Prime Minister Benjamin Netanyahu’s Likud party and Benny Gantz’s Blue and White jousted Tuesday about whether or not coalition negotiations between them also included Netanyahu’s bloc of right-wing religious parties, a short while after teams concluded a 1.5-hour meeting in a long-shot effort to solve the political deadlock in the wake of last week’s national elections.
The meeting was arranged after Netanyahu and Gantz agreed to enter talks on a possible unity government following a meeting hosted by President Reuven Rivlin on Monday evening. Rivlin has invited the two leaders — both of whom are seeking the premiership — to return to the President’s Residence for dinner on Wednesday. Rivlin has until October 2 to charge one of them with the task of building a majority coalition.
Tourism Minister Yariv Levin headed Likud’s negotiating team in Monday’s meeting with Blue and White’s Yoram Turbowicz, a former aide to prime minister Ehud Olmert.
An hour after talks ended, Blue and White and Likud released a joint statement shining a light on a main bone of contention: whom Levin is representing.
“Yoram Turbowicz wanted to emphasize that for him, Minister Levin represented the prime minister and Likud, while Minister Levin emphasized that he represented all 55 members of the right-wing bloc,” the statement read.
According to the statement, the sit-down was “matter-of-fact and held in good spirits.”
“The two agreed they would update the prime minister and the chairman of Blue and White regarding the meeting’s content, and then decide on next steps,” it read.
Netanyahu last week had the Yamina, Shas and United Torah Judaism (UTJ) parties sign an agreement with his Likud party to negotiate as a group, after elections that saw the right-wing and religious parties fail to garner enough support to form a coalition on their own. Gantz and his center-left partners also fell short of the needed 61 seats in the 120-member Knesset, leaving the secular-nationalist Yisrael Beytenu party in the kingmaker position with eight seats.
The prime minister on Monday met for the first time with Gantz, at Rivlin’s residence, and agreed to begin talks aimed toward building a unity coalition.
Netanyahu has assured his religious right-wing political partners that he will stick to his pact to negotiate as a bloc with them. At the same time, Gantz has told his party members that he will not abandon his promise to the voters not to let Netanyahu remain prime minister, in an indication that the political gridlock that has left Israel without a government for months could persist.
Sources in Blue and White quoted by Hebrew-language media insisted that they were holding unity talks with only Likud and not the entire right-wing ultra-Orthodox bloc.
“We are not in talks with the right-wing and Haredi parties. Netanyahu knows that we won’t be in government with Yaakov Litzman and Bezalel Smotrich. The talks are with Likud and not the bloc,” a party source was quoted telling the Ynet news website.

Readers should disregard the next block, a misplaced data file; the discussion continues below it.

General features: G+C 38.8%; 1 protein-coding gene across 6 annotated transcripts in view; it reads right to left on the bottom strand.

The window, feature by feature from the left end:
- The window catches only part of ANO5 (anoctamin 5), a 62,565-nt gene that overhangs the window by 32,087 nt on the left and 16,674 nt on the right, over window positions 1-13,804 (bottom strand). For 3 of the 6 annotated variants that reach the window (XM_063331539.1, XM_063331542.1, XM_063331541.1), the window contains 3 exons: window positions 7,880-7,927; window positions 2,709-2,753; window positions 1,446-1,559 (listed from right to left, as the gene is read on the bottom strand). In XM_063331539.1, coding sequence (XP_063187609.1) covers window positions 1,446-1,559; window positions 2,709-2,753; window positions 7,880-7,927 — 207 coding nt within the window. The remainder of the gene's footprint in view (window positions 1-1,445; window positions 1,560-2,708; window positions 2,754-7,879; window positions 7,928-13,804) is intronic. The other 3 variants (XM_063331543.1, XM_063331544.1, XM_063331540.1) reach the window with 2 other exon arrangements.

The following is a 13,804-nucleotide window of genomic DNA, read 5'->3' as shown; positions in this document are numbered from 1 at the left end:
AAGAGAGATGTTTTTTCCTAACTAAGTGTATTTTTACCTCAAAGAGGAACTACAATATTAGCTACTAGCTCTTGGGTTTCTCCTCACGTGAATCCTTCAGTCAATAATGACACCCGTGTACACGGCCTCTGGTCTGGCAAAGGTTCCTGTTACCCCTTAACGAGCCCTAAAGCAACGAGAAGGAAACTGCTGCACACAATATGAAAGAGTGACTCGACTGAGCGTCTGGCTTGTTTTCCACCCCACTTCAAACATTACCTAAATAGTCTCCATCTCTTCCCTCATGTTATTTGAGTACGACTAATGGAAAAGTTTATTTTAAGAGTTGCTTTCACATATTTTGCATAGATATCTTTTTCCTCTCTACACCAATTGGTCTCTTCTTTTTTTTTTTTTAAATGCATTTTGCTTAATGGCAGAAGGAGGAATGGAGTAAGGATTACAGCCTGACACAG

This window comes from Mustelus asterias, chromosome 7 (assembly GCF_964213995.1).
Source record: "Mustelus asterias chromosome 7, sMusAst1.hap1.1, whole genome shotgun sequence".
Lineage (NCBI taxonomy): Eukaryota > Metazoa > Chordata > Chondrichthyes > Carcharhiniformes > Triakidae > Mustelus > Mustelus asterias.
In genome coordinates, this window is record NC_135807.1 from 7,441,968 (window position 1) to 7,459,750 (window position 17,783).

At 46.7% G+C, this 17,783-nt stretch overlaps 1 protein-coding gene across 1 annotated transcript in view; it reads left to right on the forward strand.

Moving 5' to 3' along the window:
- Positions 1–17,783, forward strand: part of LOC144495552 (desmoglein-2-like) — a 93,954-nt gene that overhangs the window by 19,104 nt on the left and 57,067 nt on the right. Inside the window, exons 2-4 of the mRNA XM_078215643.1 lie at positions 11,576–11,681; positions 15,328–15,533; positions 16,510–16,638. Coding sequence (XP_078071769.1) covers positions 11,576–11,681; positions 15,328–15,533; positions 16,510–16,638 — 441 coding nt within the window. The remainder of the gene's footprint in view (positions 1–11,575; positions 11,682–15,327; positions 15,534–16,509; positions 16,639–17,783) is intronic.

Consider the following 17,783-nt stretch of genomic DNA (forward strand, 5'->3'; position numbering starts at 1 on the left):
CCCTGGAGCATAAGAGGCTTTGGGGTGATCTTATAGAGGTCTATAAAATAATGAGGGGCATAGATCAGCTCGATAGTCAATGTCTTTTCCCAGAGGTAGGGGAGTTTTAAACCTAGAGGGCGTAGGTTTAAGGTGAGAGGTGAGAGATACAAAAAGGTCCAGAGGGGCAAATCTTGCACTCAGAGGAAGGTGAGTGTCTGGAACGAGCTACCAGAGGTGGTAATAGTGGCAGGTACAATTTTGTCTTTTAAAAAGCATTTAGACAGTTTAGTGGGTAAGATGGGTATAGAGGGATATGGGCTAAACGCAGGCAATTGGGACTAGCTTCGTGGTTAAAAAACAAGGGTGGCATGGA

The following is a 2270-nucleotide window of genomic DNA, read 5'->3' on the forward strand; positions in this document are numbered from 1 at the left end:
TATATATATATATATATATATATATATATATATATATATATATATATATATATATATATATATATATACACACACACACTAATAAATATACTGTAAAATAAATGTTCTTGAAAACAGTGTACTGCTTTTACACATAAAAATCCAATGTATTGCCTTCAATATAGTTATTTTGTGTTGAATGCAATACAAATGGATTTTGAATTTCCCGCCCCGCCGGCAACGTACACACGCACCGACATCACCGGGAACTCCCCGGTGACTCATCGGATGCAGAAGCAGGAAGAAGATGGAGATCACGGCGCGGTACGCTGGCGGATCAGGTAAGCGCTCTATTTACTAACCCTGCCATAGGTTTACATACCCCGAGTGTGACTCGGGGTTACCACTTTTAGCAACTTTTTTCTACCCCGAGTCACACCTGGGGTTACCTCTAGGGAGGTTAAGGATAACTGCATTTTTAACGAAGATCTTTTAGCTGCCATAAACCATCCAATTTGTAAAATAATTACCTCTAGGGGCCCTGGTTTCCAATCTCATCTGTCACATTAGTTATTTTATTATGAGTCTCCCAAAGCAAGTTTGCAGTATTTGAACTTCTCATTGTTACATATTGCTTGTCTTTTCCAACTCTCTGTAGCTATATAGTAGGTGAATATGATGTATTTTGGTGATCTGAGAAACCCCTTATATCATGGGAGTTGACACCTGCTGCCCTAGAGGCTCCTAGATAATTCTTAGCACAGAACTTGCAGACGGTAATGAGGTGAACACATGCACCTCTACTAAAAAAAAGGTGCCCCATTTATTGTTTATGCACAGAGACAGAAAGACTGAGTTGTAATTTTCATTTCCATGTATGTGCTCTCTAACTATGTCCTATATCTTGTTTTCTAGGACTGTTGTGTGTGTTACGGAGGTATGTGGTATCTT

“The talks between the two largest parties are being held willingly,” a source from the party is quoted telling Walla news. “but it’s not possible to hold talks when you are talking about a bloc of 55 [seats].”
The meeting came with the sides continuing to bicker. Blue and White has claimed that Netanyahu plans to sell his right-wing religious allies short, drawing accusations that Gantz is trying to break up Netanyahu’s bloc.
Rivlin invited Gantz and Netanyahu for a private dinner on Wednesday, after meeting with the two men on Monday.
Gantz has insisted that he head any unity government and ruled out sitting with Netanyahu due to his pending indictment on graft charges. In the final weeks of the election campaign, Gantz also vowed to form a “secular” government and rejected partnering with Shas and UTJ.
After Monday’s meeting, Blue and White said Gantz had told Netanyahu unity was not possible unless he stepped down as prime minister.
Netanyahu and Gantz met Monday for over two hours at the President’s Residence, first with Rivlin and then alone, with talks reportedly centering around who would head a possible joint government. Rivlin returned to speak with two again before the meeting ended.
Rivlin was expected to propose a rotation agreement that would see the two party chiefs share the premiership, though agreement over the order of such a deal remained elusive.
As Gantz and Netanyahu met alone, Rivlin’s office said he had told Netanyahu and Gantz that Israelis do not want another election and the onus was on them to overcome the gridlock.
“The responsibility for establishing a government falls on you, and the people expect you to find a solution and to prevent further elections, even if it comes at a personal and even ideological cost. This is not the time to rule people out,” he said.
Rivlin told Gantz and Netanyahu that as neither had secured a majority of recommendations to form the next government, he had greater leeway in whom he would task to do so. His decision on who the potential next prime minister will be must come by October 2.